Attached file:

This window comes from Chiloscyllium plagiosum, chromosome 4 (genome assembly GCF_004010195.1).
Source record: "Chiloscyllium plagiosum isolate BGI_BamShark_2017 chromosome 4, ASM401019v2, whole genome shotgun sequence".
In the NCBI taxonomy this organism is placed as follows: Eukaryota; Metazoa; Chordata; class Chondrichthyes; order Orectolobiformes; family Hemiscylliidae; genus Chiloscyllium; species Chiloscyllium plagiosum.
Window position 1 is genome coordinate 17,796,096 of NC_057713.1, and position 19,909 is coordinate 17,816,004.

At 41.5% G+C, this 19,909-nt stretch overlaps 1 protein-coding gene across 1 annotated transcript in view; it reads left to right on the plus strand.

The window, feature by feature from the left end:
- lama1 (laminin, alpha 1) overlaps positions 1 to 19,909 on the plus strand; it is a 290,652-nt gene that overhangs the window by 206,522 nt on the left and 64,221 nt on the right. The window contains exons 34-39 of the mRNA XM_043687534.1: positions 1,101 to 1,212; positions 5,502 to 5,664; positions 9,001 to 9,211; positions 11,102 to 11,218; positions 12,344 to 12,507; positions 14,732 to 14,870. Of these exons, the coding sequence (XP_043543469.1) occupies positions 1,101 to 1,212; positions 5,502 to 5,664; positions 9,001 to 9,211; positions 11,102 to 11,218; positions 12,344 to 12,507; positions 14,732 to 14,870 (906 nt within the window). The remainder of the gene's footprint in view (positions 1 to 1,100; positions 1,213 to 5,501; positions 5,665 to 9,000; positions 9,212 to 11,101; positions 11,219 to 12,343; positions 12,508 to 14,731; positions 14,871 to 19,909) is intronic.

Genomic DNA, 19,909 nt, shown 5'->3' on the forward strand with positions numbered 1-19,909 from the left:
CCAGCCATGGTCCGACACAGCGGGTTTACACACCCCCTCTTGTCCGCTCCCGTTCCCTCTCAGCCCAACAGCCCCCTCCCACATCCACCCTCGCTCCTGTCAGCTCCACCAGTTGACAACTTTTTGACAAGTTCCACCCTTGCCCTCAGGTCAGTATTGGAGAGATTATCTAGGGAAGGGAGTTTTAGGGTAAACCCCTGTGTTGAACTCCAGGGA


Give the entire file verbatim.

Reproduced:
This window comes from Chiloscyllium plagiosum, chromosome 4 (genome assembly GCF_004010195.1).
Source record: "Chiloscyllium plagiosum isolate BGI_BamShark_2017 chromosome 4, ASM401019v2, whole genome shotgun sequence".
In the NCBI taxonomy this organism is placed as follows: Eukaryota; Metazoa; Chordata; class Chondrichthyes; order Orectolobiformes; family Hemiscylliidae; genus Chiloscyllium; species Chiloscyllium plagiosum.
Window position 1 is genome coordinate 17,796,096 of NC_057713.1, and position 19,909 is coordinate 17,816,004.

At 41.5% G+C, this 19,909-nt stretch overlaps 1 protein-coding gene across 1 annotated transcript in view; it reads left to right on the plus strand.

The window, feature by feature from the left end:
- lama1 (laminin, alpha 1) overlaps positions 1 to 19,909 on the plus strand; it is a 290,652-nt gene that overhangs the window by 206,522 nt on the left and 64,221 nt on the right. The window contains exons 34-39 of the mRNA XM_043687534.1: positions 1,101 to 1,212; positions 5,502 to 5,664; positions 9,001 to 9,211; positions 11,102 to 11,218; positions 12,344 to 12,507; positions 14,732 to 14,870. Of these exons, the coding sequence (XP_043543469.1) occupies positions 1,101 to 1,212; positions 5,502 to 5,664; positions 9,001 to 9,211; positions 11,102 to 11,218; positions 12,344 to 12,507; positions 14,732 to 14,870 (906 nt within the window). The remainder of the gene's footprint in view (positions 1 to 1,100; positions 1,213 to 5,501; positions 5,665 to 9,000; positions 9,212 to 11,101; positions 11,219 to 12,343; positions 12,508 to 14,731; positions 14,871 to 19,909) is intronic.

Genomic DNA, 19,909 nt, shown 5'->3' on the forward strand with positions numbered 1-19,909 from the left:
CCAGCCATGGTCCGACACAGCGGGTTTACACACCCCCTCTTGTCCGCTCCCGTTCCCTCTCAGCCCAACAGCCCCCTCCCACATCCACCCTCGCTCCTGTCAGCTCCACCAGTTGACAACTTTTTGACAAGTTCCACCCTTGCCCTCAGGTCAGTATTGGAGAGATTATCTAGGGAAGGGAGTTTTAGGGTAAACCCCTGTGTTGAACTCCAGGGA